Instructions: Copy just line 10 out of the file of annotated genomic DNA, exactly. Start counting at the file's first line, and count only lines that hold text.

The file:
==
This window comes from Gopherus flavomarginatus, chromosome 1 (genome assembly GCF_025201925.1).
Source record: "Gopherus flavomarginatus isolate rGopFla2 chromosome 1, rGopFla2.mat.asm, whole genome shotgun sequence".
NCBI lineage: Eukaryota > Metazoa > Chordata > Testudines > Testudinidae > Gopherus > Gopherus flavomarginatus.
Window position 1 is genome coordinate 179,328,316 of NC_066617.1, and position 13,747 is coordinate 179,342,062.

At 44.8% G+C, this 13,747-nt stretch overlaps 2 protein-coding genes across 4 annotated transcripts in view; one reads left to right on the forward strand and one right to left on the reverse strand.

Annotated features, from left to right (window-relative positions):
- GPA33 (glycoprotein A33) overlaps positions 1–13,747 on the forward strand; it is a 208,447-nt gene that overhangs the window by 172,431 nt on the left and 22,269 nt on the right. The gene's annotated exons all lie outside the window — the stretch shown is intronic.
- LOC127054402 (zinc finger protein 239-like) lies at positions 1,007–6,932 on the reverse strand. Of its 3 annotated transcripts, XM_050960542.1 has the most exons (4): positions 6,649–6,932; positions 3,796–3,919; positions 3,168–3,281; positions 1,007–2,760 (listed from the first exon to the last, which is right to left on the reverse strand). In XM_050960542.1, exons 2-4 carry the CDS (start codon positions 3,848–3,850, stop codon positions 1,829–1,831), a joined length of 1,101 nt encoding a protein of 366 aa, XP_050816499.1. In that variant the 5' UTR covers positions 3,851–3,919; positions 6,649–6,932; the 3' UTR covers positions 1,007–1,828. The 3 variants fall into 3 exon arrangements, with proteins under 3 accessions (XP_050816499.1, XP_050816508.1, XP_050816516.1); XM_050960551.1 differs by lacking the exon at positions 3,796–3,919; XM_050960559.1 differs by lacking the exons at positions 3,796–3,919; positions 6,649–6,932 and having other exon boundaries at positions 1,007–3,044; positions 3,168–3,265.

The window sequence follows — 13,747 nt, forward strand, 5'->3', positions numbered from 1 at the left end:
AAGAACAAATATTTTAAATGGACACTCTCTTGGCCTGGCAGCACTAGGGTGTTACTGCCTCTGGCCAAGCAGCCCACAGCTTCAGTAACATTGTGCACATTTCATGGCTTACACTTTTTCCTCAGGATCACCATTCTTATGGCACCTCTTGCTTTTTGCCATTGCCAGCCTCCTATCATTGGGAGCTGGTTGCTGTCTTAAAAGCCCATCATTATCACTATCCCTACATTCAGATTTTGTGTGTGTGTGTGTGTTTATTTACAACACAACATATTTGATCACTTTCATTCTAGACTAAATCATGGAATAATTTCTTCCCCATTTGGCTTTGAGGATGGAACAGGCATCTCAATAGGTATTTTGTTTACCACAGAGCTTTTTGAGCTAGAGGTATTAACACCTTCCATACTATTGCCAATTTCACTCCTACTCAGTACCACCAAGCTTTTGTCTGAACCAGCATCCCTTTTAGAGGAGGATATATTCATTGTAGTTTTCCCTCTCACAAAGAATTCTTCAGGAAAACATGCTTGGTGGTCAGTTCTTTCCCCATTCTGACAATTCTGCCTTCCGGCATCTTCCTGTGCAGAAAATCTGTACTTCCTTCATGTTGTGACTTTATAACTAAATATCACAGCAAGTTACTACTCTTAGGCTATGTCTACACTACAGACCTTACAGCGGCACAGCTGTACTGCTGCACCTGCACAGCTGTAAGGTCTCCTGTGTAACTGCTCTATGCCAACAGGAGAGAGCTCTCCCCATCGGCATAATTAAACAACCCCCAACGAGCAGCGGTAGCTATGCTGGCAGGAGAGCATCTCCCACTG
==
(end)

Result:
AAGAACAAATATTTTAAATGGACACTCTCTTGGCCTGGCAGCACTAGGGTGTTACTGCCTCTGGCCAAGCAGCCCACAGCTTCAGTAACATTGTGCACATTTCATGGCTTACACTTTTTCCTCAGGATCACCATTCTTATGGCACCTCTTGCTTTTTGCCATTGCCAGCCTCCTATCATTGGGAGCTGGTTGCTGTCTTAAAAGCCCATCATTATCACTATCCCTACATTCAGATTTTGTGTGTGTGTGTGTGTTTATTTACAACACAACATATTTGATCACTTTCATTCTAGACTAAATCATGGAATAATTTCTTCCCCATTTGGCTTTGAGGATGGAACAGGCATCTCAATAGGTATTTTGTTTACCACAGAGCTTTTTGAGCTAGAGGTATTAACACCTTCCATACTATTGCCAATTTCACTCCTACTCAGTACCACCAAGCTTTTGTCTGAACCAGCATCCCTTTTAGAGGAGGATATATTCATTGTAGTTTTCCCTCTCACAAAGAATTCTTCAGGAAAACATGCTTGGTGGTCAGTTCTTTCCCCATTCTGACAATTCTGCCTTCCGGCATCTTCCTGTGCAGAAAATCTGTACTTCCTTCATGTTGTGACTTTATAACTAAATATCACAGCAAGTTACTACTCTTAGGCTATGTCTACACTACAGACCTTACAGCGGCACAGCTGTACTGCTGCACCTGCACAGCTGTAAGGTCTCCTGTGTAACTGCTCTATGCCAACAGGAGAGAGCTCTCCCCATCGGCATAATTAAACAACCCCCAACGAGCAGCGGTAGCTATGCTGGCAGGAGAGCATCTCCCACTG